I suspect that Google received something else in exchange for Google Play access rather than Blackberry necessarily being forced to join the OHA.... perhaps something like a cross licensing agreement since if I am not mistaken Google was accused by BB of a number of patent infringements. There is also the recent announcement by QNX that there auto infotainment system will support the current Android Runtime which would be a violation of OHA (since QNX is a Blackberry Division) if forced to join, but with over 50% of the Auto Infotainment market (a market Google wants into) Google may have not wanted to force Blackberry to pull the Android runtime out of QNXAuto.

    I am a little surprised that Blackberry didn't use QNX as the kernal for there Android platform since it would have leveraged QNXAuto efforts rathering than having to support two Android runtimes - one on QNX and one on Linux. It would also have opened the door (and I know many readers here will shot me for saying this) to possibly offering a migration path for BB10 devices to BB11 (Android Runtime on QNX - without support for BB10 apps).
    02-23-16 01:01 PM
  21. Ronindan's Avatar
    actually it is the other way around. with bb being a OHA vendor, BB will be now obligated to drop Android run time altogether. which can account for the fact that android run time updates has slowed to crawl.
    02-23-16 01:07 PM
  22. joeldf's Avatar
    actually it is the other way around. with bb being a OHA vendor, BB will be now obligated to drop Android run time altogether. which can account for the fact that android run time updates has slowed to crawl.
    Android runtime updates in BB10 have totally stopped already. They are apparently allowed to continue with what they already created - Android 4.3 runtime (Jelly Bean) - and "update" that as needed. But they can't update the major version number beyond that. In other words... no 4.4 KitKat or newer on what's left of BB10.
    02-23-16 06:00 PM
  23. Ziffster's Avatar
    Android runtime updates in BB10 have totally stopped already. They are apparently allowed to continue with what they already created - Android 4.3 runtime (Jelly Bean) - and "update" that as needed. But they can't update the major version number beyond that. In other words... no 4.4 KitKat or newer on what's left of BB10.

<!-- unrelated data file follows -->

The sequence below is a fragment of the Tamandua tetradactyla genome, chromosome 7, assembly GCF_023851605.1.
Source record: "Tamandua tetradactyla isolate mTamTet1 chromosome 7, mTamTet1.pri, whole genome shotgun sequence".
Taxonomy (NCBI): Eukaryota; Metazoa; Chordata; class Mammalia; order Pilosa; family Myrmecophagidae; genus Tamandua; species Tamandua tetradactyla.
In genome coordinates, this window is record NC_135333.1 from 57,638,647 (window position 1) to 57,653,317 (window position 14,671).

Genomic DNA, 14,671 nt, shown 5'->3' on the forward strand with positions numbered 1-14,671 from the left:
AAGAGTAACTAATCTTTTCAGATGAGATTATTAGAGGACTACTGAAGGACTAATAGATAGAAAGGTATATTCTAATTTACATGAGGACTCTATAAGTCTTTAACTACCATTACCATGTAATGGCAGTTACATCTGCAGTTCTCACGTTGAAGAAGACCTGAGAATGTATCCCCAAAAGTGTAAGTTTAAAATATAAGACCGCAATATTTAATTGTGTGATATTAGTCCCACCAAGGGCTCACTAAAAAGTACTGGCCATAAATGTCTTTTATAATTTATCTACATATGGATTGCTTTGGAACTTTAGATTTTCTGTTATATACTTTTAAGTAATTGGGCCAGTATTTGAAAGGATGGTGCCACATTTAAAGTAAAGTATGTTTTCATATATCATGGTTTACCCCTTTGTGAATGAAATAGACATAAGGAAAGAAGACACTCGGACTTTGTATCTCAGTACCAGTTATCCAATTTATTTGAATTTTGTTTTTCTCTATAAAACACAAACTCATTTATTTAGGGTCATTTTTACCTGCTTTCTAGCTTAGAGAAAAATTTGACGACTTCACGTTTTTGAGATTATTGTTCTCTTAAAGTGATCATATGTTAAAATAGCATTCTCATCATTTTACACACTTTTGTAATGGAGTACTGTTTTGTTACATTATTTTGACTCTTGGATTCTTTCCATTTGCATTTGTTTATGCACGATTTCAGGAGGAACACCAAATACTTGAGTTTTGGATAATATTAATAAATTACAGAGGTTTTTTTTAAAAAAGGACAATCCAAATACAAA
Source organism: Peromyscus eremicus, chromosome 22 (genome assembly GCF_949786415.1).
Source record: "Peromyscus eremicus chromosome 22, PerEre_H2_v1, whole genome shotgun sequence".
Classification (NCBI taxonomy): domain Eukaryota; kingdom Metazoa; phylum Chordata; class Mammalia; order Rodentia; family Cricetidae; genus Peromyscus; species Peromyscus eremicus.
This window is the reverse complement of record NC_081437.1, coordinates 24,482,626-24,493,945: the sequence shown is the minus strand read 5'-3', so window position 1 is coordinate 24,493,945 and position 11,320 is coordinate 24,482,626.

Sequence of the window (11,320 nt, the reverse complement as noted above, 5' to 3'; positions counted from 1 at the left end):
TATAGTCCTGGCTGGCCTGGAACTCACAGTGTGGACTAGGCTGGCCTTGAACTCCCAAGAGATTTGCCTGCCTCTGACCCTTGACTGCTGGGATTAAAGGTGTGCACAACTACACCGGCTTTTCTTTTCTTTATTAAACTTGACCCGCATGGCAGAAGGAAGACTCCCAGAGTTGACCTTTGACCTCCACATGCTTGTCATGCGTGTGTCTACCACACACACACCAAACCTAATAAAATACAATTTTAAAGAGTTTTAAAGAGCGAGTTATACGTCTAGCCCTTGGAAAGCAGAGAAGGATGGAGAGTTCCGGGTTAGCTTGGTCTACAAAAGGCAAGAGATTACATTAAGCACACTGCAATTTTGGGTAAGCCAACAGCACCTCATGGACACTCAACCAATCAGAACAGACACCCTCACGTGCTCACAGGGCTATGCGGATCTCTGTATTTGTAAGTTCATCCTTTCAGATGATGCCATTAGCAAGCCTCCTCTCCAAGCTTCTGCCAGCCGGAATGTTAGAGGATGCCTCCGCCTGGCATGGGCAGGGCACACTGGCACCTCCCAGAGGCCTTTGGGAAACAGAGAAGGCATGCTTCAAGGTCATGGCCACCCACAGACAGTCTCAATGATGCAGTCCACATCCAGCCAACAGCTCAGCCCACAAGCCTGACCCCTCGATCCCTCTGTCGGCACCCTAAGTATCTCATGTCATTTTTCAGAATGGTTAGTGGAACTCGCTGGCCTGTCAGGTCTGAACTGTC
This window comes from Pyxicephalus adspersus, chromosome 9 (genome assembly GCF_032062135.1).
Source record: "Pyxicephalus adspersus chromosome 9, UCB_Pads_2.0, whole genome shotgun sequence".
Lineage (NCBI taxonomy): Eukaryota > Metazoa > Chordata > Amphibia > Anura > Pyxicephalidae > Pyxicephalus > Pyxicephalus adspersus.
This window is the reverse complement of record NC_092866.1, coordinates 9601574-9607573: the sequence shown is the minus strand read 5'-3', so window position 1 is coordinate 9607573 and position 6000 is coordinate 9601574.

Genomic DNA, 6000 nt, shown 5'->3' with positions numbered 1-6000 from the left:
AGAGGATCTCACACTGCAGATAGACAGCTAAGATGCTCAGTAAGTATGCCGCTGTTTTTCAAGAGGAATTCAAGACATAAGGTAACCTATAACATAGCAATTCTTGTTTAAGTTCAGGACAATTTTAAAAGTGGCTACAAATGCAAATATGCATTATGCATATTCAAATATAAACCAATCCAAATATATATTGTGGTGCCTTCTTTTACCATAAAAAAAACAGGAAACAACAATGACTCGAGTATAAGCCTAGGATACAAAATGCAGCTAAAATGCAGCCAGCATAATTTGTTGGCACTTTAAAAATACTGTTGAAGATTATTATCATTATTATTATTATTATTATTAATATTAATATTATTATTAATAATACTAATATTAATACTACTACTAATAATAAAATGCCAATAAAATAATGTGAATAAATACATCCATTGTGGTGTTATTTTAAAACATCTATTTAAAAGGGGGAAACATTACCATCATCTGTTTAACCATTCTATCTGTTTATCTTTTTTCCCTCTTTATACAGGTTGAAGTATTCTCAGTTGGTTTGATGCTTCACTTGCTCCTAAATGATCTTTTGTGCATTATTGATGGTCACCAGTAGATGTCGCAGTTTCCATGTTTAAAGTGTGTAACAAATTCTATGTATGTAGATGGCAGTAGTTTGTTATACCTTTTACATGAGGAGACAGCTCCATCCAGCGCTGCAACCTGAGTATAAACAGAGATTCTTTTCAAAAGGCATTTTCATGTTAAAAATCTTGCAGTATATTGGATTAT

How is Blackberry's QNX division getting around this (neither Blackberry or Google has confirmed whether or not Blackberry has joined the OHA)?

    Blackberry has updated the Android runtime which is bundled with QNXAuto to 5 with plans to move to support for 6 so why not BB10 (not that it makes sense for other reasons). I doubt the OHA has anything to do with the lack of development, just pure market forces, with less than 0.5% market share, and that market limited mostly to corporate and government accounts which restrict the use of any third party apps anyway, it just makes very little market sense to put the money into an updated runtime. BB is no longer large enough to afford the cost of development for the Android kernal when for those users who want full Android for much less they can offer a 'native' android device with OS development costs funded by others.
    03-10-16 12:22 PM
  24. Ment's Avatar
    How is Blackberry's QNX division getting around this (neither Blackberry or Google has confirmed whether or not Blackberry has joined the OHA)?

    Blackberry has updated the Android runtime which is bundled with QNXAuto to 5 with plans to move to support for 6 so why not BB10 (not that it makes sense for other reasons). I doubt the OHA has anything to do with the lack of development, just pure market forces, with less than 0.5% market share, and that market limited mostly to corporate and government accounts which restrict the use of any third party apps anyway, it just makes very little market sense to put the money into an updated runtime. BB is no longer large enough to afford the cost of development for the Android kernal when for those users who want full Android for much less they can offer a 'native' android device with OS development costs funded by others.
    Where are you seeing that QNX Auto 1) Has an android runtime and 2) that its Lollipop. Even if its true thats not the issue. Google has total discretion in certification/licensing for its proprietary Android apps.
    03-10-16 12:36 PM
  25. Troy Tiscareno's Avatar
    QNX For Cars definitely does NOT have an Android runtime. At all. It will host Android Auto (which was specifically designed to run on QNX, Linux, and Windows), but that is essentially an app, not an OS.

    Apple's Car Play is similarly an app, and can also run on top of QNX and other embedded OSs.

    None of that has anything directly to do with the Android OS, except that Android Auto is a slightly more sophisticated method of remotely accessing and controlling your phone. It isn't much more than screen mirroring, all the apps run on the phone itself and the car just displays the screen and allows control input to be passed on to the phone.

    I'm not sure why some folks imagine that they're going to figure out a way around Google's rules that Google's lawyers didn't foresee (with help from their engineers).

    Posted via the CrackBerry App for Android
    03-10-16 03:24 PM